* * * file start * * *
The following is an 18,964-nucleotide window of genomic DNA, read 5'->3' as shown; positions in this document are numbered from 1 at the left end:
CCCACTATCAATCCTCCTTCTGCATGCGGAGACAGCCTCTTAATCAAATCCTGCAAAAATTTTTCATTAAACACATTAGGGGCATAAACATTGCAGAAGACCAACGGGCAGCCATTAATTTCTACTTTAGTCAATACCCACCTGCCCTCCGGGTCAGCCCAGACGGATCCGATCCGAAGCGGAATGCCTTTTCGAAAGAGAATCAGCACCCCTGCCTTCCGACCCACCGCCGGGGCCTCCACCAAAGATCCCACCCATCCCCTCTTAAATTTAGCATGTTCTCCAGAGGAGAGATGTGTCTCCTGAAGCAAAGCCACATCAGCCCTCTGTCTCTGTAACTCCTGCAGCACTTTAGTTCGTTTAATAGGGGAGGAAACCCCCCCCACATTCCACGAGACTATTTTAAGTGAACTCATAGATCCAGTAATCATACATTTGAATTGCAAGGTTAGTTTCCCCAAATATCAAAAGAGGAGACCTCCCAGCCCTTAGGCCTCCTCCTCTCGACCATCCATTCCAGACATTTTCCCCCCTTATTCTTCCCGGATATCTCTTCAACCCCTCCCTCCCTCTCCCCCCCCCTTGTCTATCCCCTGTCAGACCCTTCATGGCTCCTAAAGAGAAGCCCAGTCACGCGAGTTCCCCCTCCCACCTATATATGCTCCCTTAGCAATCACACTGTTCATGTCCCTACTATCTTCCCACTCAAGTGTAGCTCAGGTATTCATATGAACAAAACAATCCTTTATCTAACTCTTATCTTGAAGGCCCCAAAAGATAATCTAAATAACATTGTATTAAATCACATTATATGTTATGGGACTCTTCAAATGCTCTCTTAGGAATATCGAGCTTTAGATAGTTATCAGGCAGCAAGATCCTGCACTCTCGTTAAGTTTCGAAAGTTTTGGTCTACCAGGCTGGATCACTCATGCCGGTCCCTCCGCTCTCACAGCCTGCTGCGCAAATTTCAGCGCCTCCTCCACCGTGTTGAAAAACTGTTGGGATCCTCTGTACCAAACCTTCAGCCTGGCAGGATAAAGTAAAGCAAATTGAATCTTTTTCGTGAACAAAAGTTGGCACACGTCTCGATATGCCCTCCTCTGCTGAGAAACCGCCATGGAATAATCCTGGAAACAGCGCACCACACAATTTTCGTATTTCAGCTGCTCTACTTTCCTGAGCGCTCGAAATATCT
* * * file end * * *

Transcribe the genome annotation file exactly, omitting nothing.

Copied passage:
The following is an 18,964-nucleotide window of genomic DNA, read 5'->3' as shown; positions in this document are numbered from 1 at the left end:
CCCACTATCAATCCTCCTTCTGCATGCGGAGACAGCCTCTTAATCAAATCCTGCAAAAATTTTTCATTAAACACATTAGGGGCATAAACATTGCAGAAGACCAACGGGCAGCCATTAATTTCTACTTTAGTCAATACCCACCTGCCCTCCGGGTCAGCCCAGACGGATCCGATCCGAAGCGGAATGCCTTTTCGAAAGAGAATCAGCACCCCTGCCTTCCGACCCACCGCCGGGGCCTCCACCAAAGATCCCACCCATCCCCTCTTAAATTTAGCATGTTCTCCAGAGGAGAGATGTGTCTCCTGAAGCAAAGCCACATCAGCCCTCTGTCTCTGTAACTCCTGCAGCACTTTAGTTCGTTTAATAGGGGAGGAAACCCCCCCCACATTCCACGAGACTATTTTAAGTGAACTCATAGATCCAGTAATCATACATTTGAATTGCAAGGTTAGTTTCCCCAAATATCAAAAGAGGAGACCTCCCAGCCCTTAGGCCTCCTCCTCTCGACCATCCATTCCAGACATTTTCCCCCCTTATTCTTCCCGGATATCTCTTCAACCCCTCCCTCCCTCTCCCCCCCCCTTGTCTATCCCCTGTCAGACCCTTCATGGCTCCTAAAGAGAAGCCCAGTCACGCGAGTTCCCCCTCCCACCTATATATGCTCCCTTAGCAATCACACTGTTCATGTCCCTACTATCTTCCCACTCAAGTGTAGCTCAGGTATTCATATGAACAAAACAATCCTTTATCTAACTCTTATCTTGAAGGCCCCAAAAGATAATCTAAATAACATTGTATTAAATCACATTATATGTTATGGGACTCTTCAAATGCTCTCTTAGGAATATCGAGCTTTAGATAGTTATCAGGCAGCAAGATCCTGCACTCTCGTTAAGTTTCGAAAGTTTTGGTCTACCAGGCTGGATCACTCATGCCGGTCCCTCCGCTCTCACAGCCTGCTGCGCAAATTTCAGCGCCTCCTCCACCGTGTTGAAAAACTGTTGGGATCCTCTGTACCAAACCTTCAGCCTGGCAGGATAAAGTAAAGCAAATTGAATCTTTTTCGTGAACAAAAGTTGGCACACGTCTCGATATGCCCTCCTCTGCTGAGAAACCGCCATGGAATAATCCTGGAAACAGCGCACCACACAATTTTCGTATTTCAGCTGCTCTACTTTCCTGAGCGCTCGAAATATCT